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Meteorite strike leaves crater near Nicaraguan airport

Government spokeswoman Rosario Murillo said a committee formed by the government to study the event determined it was a 'relatively small' meteorite that 'appears to have come off an asteroid that was passing close to Earth.'

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This impact crater was made by a small meteorite in a wooded area near Managua's international airport and an air force base.

Nicaraguan Army/AP

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Nicaragua's government said Sunday that a mysterious boom heard overnight in the capital was made by a small meteorite that left a crater in a wooded area near Managua's airport.

Government spokeswoman Rosario Murillo said a committee formed by the government to study the event determined it was a "relatively small" meteorite that "appears to have come off an asteroid that was passing close to Earth."

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Murillo said Nicaragua will ask international experts to help local scientists in understanding what happened.

The crater left by the meteorite had a radius of 12 meters (39 feet) and a depth of 5 meters (16 feet), said Humberto Saballos, a volcanologist with the Nicaraguan Institute of Territorial Studies who was on the committee. He said it is still not clear if the meteorite disintegrated or was buried.

The BBC spoke to a scientist from Nicaraguan Institute of Territorial Studies:

Ineter scientist Jose Millan said that "we need to celebrate the fact that it fell in an area where, thank God, it didn't cause any danger to the population".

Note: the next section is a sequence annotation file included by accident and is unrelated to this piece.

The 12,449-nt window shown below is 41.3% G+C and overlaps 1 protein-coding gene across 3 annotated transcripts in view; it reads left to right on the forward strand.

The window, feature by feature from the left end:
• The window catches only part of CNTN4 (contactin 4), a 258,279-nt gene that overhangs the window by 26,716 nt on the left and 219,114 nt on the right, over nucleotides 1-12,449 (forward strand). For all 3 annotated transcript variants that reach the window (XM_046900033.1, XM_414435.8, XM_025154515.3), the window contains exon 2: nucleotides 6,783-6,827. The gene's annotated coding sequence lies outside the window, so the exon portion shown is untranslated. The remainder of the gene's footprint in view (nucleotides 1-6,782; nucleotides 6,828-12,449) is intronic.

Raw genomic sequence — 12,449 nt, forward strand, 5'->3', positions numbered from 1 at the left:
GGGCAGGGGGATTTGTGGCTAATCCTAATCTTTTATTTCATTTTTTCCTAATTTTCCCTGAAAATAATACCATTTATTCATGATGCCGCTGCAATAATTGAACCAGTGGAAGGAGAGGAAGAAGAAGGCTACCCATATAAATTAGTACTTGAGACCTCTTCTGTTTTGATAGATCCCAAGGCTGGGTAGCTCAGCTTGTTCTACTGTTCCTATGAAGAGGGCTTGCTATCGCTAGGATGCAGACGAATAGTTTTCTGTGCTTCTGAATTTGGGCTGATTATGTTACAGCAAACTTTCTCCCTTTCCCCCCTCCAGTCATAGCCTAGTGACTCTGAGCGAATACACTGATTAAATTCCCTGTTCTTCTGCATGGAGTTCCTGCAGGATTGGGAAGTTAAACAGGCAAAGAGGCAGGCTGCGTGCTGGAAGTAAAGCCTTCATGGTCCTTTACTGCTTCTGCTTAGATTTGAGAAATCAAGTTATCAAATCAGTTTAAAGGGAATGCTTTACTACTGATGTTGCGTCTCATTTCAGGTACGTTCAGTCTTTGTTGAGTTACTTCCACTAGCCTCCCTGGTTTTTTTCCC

Managua, which has more than a million inhabitants is densely populated.

"We have the seismic register which coincides with the time of impact, and the typical characteristic that it produces a cone in the place of impact," he added.

Humberto Garcia, of the Astronomy Center at the National Autonomous University of Nicaragua, said the meteorite could be related to an asteroid that was forecast to pass by the planet Saturday night.

"We have to study it more because it could be ice or rock," he said.

Wilfried Strauch, an adviser to the Institute of Territorial Studies, said it was "very strange that no one reported a streak of light. We have to ask if anyone has a photo or something."

Local residents reported hearing a loud boom Saturday night, but said they didn't see anything strange in the sky.

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"I was sitting on my porch and I saw nothing, then all of a sudden I heard a large blast. We thought it was a bomb because we felt an expansive wave," Jorge Santamaria told The Associated Press.

The site of the crater is near Managua's international airport and an air force base. Only journalists from state media were allowed to visit it.


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